The practical case for food storage: Vancouver, BC is completely cut off from the rest of Canada

I would love to hear from people in British Colombia who can provide first-hand reports as to how western Canadians are dealing with the strange situation that Vancouver, BC is completely cut off from the rest of Canada.

Here is what the media are reporting:

There is currently no way to drive between Vancouver and the rest of Canada.

The Lower Mainland and Fraser Valley are now completely cut off from the rest of British Columbia and the country by road.

Flooding and mudslides had closed most routes between the coast and BC Interior over the past 24 hours, but the back route through Whistler on Hwy 99 remained open this morning.

That changed shortly after 11 am, when DriveBC reported that a mudslide 42 kilometres south of Lillooet had shut down Hwy 99 as well.

The only way to drive between the coast and the rest of Canada at this time is through the United States.

However, Washington is also seeing highway closures due to the inclement weather and residents would need a COVID-19 test to re-enter Canada.

A destroyed highway in Canada

When I made a comment on Facebook a few years back in favor of food storage, a snarky former friend from high school sneered: “oh, you’re a prepper now!” No, I’m not a prepper, but definitely more prepared than I was in my youth. Given supply chain disruptions and other concerns in our post-modern world, perhaps just some practical food storage would be a good idea?

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About Geoff B.

Geoff B graduated from Stanford University (class of 1985) and worked in journalism for several years until about 1992, when he took up his second career in telecommunications sales. He has held many callings in the Church, but his favorite calling is father and husband. Geoff is active in martial arts and loves hiking and skiing. Geoff has five children and lives in Colorado.

5 thoughts on “The practical case for food storage: Vancouver, BC is completely cut off from the rest of Canada

  1. I’m wondering about all the “minimalists” who don’t keep a supply of anything on hand. I’ve read some books recently, written last decade, that talk about how we don’t need to keep things in our homes because we can use the stores as our warehouse. Uh, how’s that working out for you now? I’ve been grateful so many times over the course of my life that I’ve followed the counsel to keep a supply of basics on hand.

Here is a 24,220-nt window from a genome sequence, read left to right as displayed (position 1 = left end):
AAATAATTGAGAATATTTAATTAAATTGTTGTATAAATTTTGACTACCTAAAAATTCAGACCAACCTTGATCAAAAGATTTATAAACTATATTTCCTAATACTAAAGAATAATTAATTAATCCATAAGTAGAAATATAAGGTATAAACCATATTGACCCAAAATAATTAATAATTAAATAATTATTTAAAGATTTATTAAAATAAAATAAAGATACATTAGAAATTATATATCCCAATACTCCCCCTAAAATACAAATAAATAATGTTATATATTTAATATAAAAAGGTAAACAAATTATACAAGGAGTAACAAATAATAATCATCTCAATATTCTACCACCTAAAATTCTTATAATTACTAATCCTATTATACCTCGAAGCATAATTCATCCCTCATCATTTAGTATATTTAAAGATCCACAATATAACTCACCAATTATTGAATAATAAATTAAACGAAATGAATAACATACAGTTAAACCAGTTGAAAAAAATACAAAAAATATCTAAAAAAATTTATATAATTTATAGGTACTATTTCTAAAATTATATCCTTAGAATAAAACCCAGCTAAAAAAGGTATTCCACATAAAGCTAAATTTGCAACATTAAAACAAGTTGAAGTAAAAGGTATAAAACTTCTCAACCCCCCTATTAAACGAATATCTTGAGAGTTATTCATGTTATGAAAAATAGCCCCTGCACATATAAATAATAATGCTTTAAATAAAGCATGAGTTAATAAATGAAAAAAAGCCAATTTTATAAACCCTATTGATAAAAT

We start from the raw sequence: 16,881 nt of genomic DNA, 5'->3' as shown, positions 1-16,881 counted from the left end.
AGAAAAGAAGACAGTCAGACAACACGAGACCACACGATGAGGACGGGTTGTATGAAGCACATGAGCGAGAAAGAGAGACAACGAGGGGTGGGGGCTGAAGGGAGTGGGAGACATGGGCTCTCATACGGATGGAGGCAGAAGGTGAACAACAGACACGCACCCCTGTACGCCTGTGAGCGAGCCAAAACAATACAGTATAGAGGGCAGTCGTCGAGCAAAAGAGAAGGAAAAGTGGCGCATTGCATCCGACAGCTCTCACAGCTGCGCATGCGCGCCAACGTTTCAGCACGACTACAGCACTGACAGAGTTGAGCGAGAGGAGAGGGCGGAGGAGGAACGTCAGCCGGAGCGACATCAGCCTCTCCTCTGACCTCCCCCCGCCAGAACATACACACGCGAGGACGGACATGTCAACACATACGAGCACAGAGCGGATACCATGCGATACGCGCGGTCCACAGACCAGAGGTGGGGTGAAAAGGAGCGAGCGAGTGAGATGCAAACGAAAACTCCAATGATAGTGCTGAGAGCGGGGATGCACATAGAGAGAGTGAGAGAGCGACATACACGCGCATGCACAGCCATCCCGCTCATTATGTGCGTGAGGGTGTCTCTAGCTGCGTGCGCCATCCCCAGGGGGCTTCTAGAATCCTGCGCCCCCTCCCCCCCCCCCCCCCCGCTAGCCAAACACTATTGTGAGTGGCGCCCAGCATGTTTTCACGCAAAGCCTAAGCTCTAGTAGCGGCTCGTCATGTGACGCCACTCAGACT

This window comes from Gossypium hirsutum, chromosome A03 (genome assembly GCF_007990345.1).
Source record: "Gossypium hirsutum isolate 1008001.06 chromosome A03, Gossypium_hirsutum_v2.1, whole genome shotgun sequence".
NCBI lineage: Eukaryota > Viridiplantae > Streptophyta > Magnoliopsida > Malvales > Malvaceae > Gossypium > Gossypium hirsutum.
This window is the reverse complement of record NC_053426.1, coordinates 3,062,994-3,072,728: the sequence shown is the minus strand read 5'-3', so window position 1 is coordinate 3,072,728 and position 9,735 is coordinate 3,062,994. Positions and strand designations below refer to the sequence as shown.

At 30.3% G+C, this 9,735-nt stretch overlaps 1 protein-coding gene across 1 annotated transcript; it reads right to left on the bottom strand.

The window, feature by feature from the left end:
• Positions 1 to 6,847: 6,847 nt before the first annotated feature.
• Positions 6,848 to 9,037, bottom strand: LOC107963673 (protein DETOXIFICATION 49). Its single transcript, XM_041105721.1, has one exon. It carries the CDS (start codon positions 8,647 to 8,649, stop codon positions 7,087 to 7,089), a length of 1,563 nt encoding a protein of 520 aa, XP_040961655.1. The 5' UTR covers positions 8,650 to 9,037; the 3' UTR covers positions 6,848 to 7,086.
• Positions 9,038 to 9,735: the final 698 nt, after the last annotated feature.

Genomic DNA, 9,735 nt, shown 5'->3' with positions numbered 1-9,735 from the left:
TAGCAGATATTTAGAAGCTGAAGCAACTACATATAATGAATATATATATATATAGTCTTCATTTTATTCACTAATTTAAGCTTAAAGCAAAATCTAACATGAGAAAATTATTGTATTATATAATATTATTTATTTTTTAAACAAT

2. As a former Emergency Prep guy in the Ward, I was laughed out of the room when I claimed that we could easily have a major highway closure and that there is always a potential for a pandemic.

  3. Geoff, even for a household of one, I can’t put up food fast enough on my income given current prices of gasoline and more. But I have been using local food banks for the past several weeks in order to stockpile canned and dry goods and to offset inflation and financial strain. I also took a second job. I educated myself, some years back, on foraging practices for edible weeds; I have chickens and have kept milk goats and raised sheep and rabbits, and while I don’t have the right situation to do any of that at this time, I did inherit two fishing poles recently and they came with a lesson and a tackle box.

  4. Nicole, sounds like you have thought about it, and personally I think any effort at all is better than nothing. Our church urges one year of food storage for everybody in the household, but we have more like 3 to 4 months. But that effort could save us in a crunch.

  5. Food storage and emergency preparedness is about peace of mind. When everything shut down at the beginning of 2020, yeah sure we were nervous, but also we figured we could handle several weeks without going to the grocery store – and we considered it a good stress test.
    Well, we ended up going out to the store about once every other week for most of 2020, but we didn’t *need* to for the most part.
    Now, I think that long-term knowledge and skills are what’s about to get really valuable – knowing how to grow your own garden, care for livestock, preserve food at home, cook from scratch, etc. – all of which my parents have taught me. I’ve actually been teaching a friend from my YSA ward how to can this harvest season, and since I live with my parents, I pay rent by gardening our 1/2 acre plot and preserving the majority of our harvest (among other things).
    I hope and pray that the people in Vancouver are okay.

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